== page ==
Therefore, any objection that “we are giving the demands of the terrorist organization,” is meaningless. In contrast, it is actually the terrorist organization that is losing its position. The government’s insistence is ensuring that Kurdish politics remain in the legal realm. Dialogue must begin and it must continue. The explosion in Hakkari and the continuation of negotiations means that this dialogue will progress despite obstacles. Everyone knew that there would be such attacks to undermine the dialogue process and no one was distracted by this ploy. As Cengiz Çandar stressed, the dialogue must be maintained, taking no heed of exploding mines.

Will negotiations stop terror?

The world has a wealth of experience in terror incidents stemming from ethnic problems. As seen elsewhere in the world, terrorist organizations are not willing to abandon their violent methods. Even when the problem starts to be solved, some groups emerge within the terrorist organization and resist the solution since they have made violence their way of life. This can be seen in the cases of Al-Fatah, the IRA and the ETA. Their common feature is that after the organization attains its purpose, it acquires an autonomous structure and resorts to violence in order to perpetuate its existence. This puts us in a pessimistic position: Even if the dialogue is successful and the terrorist organization is purged, the terrorist attacks are very likely to continue. However, this time the ongoing terrorist attacks are faced with massive outcries. The groups that the terrorist organization claims to represent have withdrawn their support for the organization. Thus, although terror escalates in the short term, it expires over the medium term like a flash in the pan.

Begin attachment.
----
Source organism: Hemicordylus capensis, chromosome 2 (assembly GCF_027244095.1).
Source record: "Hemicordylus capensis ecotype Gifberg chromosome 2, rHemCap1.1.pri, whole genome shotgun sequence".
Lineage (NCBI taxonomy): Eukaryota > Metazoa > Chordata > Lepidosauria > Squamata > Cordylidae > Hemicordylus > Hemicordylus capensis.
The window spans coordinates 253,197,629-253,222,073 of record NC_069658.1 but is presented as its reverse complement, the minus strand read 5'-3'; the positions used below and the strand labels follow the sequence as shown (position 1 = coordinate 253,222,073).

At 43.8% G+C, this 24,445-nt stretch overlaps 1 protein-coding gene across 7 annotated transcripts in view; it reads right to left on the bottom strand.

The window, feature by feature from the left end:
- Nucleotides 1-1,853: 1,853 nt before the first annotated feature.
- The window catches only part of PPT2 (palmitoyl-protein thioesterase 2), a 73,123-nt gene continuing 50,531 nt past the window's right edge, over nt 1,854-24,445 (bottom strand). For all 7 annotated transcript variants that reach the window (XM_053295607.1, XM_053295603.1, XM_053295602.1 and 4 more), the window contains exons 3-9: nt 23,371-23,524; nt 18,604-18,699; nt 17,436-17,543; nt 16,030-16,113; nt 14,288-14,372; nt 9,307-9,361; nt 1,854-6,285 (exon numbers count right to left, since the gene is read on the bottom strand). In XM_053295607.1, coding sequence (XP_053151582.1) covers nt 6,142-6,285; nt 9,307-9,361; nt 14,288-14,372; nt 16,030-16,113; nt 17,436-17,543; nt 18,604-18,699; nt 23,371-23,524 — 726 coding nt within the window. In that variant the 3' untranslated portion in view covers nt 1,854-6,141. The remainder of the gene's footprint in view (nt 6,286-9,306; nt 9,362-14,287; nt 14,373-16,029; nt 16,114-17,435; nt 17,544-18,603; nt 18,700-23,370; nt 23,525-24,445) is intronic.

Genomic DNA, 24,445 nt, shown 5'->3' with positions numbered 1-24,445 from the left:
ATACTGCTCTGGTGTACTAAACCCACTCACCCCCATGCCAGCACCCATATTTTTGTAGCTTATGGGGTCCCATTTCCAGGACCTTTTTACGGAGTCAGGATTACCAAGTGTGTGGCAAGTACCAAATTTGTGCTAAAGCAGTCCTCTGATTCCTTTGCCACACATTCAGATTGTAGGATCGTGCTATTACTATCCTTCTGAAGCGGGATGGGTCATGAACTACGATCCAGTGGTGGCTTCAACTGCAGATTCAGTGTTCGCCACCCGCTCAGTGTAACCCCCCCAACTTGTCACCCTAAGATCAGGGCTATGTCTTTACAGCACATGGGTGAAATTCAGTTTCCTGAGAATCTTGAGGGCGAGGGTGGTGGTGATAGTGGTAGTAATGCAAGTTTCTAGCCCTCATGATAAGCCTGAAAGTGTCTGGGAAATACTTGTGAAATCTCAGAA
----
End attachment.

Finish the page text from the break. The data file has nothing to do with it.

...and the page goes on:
We now possess a climate conducive to solving the terror problem. The balances in the international arena do not leave much space for the PKK to maneuver. Will Kurdish public opinion lend support to Murat Karayılan’s call on Israel? A Kurdish terrorist organization that seeks support from Israel cannot get the support of conservative Kurds.

Will the PKK say farewell to arms?

When the ceasefire that had been declared on Aug. 15 was about to expire on Sept. 20 the PKK announced a one-week extension to it. Nonetheless, the police and intelligence officials warn people about possible PKK attacks in big cities and against civilians. So we might suggest that if negotiations do not start, the PKK will launch devastating terrorist attacks. Will terror really start over? Will it target metropolitan cities and civilian targets?